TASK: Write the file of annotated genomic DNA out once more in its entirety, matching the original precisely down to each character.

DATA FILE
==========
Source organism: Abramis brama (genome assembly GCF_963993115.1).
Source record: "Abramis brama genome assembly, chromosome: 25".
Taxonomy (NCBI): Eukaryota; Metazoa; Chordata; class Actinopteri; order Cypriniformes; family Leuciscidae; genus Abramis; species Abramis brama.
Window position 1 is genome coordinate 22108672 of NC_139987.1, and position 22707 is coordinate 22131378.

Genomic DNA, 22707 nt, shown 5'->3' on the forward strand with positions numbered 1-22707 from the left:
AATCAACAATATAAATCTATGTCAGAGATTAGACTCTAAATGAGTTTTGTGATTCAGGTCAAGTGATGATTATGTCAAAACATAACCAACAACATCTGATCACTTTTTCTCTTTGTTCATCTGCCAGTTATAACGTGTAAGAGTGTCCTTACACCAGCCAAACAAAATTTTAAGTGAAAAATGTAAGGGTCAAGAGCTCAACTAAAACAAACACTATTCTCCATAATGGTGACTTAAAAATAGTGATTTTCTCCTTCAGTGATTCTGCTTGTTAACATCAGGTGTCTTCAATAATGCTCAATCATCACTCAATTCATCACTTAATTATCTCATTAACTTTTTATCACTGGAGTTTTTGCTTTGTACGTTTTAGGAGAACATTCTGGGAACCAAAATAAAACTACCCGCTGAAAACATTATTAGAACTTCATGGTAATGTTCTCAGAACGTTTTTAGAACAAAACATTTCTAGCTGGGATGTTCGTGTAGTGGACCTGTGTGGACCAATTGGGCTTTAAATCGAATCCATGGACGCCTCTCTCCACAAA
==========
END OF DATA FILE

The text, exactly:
Source organism: Abramis brama (genome assembly GCF_963993115.1).
Source record: "Abramis brama genome assembly, chromosome: 25".
Taxonomy (NCBI): Eukaryota; Metazoa; Chordata; class Actinopteri; order Cypriniformes; family Leuciscidae; genus Abramis; species Abramis brama.
Window position 1 is genome coordinate 22108672 of NC_139987.1, and position 22707 is coordinate 22131378.

Genomic DNA, 22707 nt, shown 5'->3' on the forward strand with positions numbered 1-22707 from the left:
AATCAACAATATAAATCTATGTCAGAGATTAGACTCTAAATGAGTTTTGTGATTCAGGTCAAGTGATGATTATGTCAAAACATAACCAACAACATCTGATCACTTTTTCTCTTTGTTCATCTGCCAGTTATAACGTGTAAGAGTGTCCTTACACCAGCCAAACAAAATTTTAAGTGAAAAATGTAAGGGTCAAGAGCTCAACTAAAACAAACACTATTCTCCATAATGGTGACTTAAAAATAGTGATTTTCTCCTTCAGTGATTCTGCTTGTTAACATCAGGTGTCTTCAATAATGCTCAATCATCACTCAATTCATCACTTAATTATCTCATTAACTTTTTATCACTGGAGTTTTTGCTTTGTACGTTTTAGGAGAACATTCTGGGAACCAAAATAAAACTACCCGCTGAAAACATTATTAGAACTTCATGGTAATGTTCTCAGAACGTTTTTAGAACAAAACATTTCTAGCTGGGATGTTCGTGTAGTGGACCTGTGTGGACCAATTGGGCTTTAAATCGAATCCATGGACGCCTCTCTCCACAAA